Have you climbed any of aforementioned routes? Tell us which one is your favorite in the comments.


At-Home Training for Climbers

While we’re always psyched on climbing, the sad reality is you don’t always have enough time to visit the crag, boulders, or even the gym—especially during the work week. Lucky for us, there are numerous ways to stay strong and build climbing fitness without leaving the house. Try some of our basement beta, and you’ll realize that training in the home gym during the work week can translate to sending on the weekend.

Courtesy: Beastmaker
Courtesy: Beastmaker

Hangboard

Hangboards are one of the most popular at-home training aids. While that might be because they’re small, easy to mount, and inexpensive, these devices are also very effective. Climbers literally hang from a variety of different-sized pockets and holds to build finger strength. As a side note, this is why hangboards are also sometimes called fingerboards.

Pull-Up Bar

Although less climbing-specific, a pull-up bar suits anyone who wants to take a break from their fingerboard, rest sore fingers, or simply work larger muscles. In fact, you can use it in all manners to build climbing strength. To start, the classic pull-up is a great exercise for increasing pulling power. Then, Frenchies—pausing to lock off at certain angles through the movement of a pull-up—are a fantastic method for building endurance and simulating the pause climbers take when clipping a bolt or placing gear. Allez!

Courtesy: Sestogrado
Courtesy: Sestogrado

Rock Rings

No room for a hangboard? Don’t have a wall you’re comfortable drilling into? Live a life on the go? If you answered yes to any of these questions, rock rings may be the best solution. Used as a pair, these individually molded grips are suspended using a cord that can be hung from any number of anchors. Think about a basement beam, a backyard tree, or even a swing set at the local park. Although lacking the diversity of a hangboard, rock rings let you move freely. In turn, the motion places less strain on your joints compared to doing pull-ups or Frenchies, which involve a fixed position that may be hard on the elbows.

Courtesy: Reading Climbing Centre
Courtesy: Reading Climbing Centre

Campus Board

If you have a bit more room available, consider a campus board. Wolfgang Güllich devised its simple, utilitarian, and effective design to train for sending the world’s first 9A, Action Directe. On a series evenly spaced rungs on a slightly overhanging wall, climbers move up and down without using their feet to primarily build power. Additionally, you can increase finger and core strength and improve accuracy when moving between holds. Because of the physical demands, it’s not recommended for new or young climbers.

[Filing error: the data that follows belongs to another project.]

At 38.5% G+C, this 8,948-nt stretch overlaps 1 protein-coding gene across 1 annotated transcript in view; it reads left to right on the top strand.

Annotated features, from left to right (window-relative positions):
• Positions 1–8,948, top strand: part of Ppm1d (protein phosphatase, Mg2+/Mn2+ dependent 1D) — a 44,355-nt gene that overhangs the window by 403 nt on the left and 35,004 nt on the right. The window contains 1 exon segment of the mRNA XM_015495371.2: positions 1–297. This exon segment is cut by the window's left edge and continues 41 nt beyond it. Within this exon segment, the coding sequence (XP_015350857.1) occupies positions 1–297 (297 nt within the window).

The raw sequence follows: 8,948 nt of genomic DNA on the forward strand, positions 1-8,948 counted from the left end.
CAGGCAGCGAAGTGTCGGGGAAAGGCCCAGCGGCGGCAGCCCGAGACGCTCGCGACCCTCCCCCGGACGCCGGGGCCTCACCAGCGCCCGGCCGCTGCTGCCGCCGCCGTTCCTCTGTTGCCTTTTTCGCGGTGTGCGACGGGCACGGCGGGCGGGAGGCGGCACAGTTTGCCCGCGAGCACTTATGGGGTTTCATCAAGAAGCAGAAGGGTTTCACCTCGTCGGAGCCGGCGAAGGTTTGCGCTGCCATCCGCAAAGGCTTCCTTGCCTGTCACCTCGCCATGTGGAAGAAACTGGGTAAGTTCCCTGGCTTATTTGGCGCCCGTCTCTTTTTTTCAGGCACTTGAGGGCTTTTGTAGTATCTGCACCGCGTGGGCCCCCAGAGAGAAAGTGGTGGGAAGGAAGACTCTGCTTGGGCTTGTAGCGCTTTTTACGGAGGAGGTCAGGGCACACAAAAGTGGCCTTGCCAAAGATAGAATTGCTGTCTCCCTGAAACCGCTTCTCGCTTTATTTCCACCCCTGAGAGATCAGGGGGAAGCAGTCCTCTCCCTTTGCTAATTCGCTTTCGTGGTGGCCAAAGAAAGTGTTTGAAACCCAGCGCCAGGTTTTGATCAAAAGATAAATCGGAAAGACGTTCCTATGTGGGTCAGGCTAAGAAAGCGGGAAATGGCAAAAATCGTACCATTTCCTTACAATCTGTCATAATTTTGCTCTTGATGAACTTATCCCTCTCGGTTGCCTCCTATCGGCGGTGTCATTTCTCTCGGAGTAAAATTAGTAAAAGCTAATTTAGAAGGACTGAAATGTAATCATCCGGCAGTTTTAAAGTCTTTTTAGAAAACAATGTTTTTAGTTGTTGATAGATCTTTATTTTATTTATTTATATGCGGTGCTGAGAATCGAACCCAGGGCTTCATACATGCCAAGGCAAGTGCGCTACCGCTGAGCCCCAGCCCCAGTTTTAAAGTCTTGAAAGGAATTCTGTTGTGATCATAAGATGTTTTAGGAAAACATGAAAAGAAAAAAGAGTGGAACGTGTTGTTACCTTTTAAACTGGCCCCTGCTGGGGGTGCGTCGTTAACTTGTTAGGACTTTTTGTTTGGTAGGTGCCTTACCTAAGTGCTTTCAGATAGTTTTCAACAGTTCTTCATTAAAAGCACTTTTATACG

Crack Machine

Climbers looking to crush cracks can build a crack machine to practice technique and gain strength. Simple and easy to construct, crack machines feature two stiff wooden boards mounted to resemble a crack. And, while advanced constructors will create adjustable machines, most basement builders will find it easier to create multiple cracks in the sizes they want to train—primarily finger and hand. The best part is, a little goes a long way, and you can climb both up and down when training.

Home Wall

For those with room to spare, a home wall is the way to go. From mild to wild, a home wall can range from a simple mounted piece of plywood to a full build rivaling the rock gym. Whether it’s freestanding or mounted to the wall, the most important components are the holds. Consider a wide variety of shapes and sizes for increased diversity and fun in setting. Overall, the best home walls tend to be the most frequently used ones and ultimately do their job—getting you strong for climbing.

Courtesy: Moon Climbing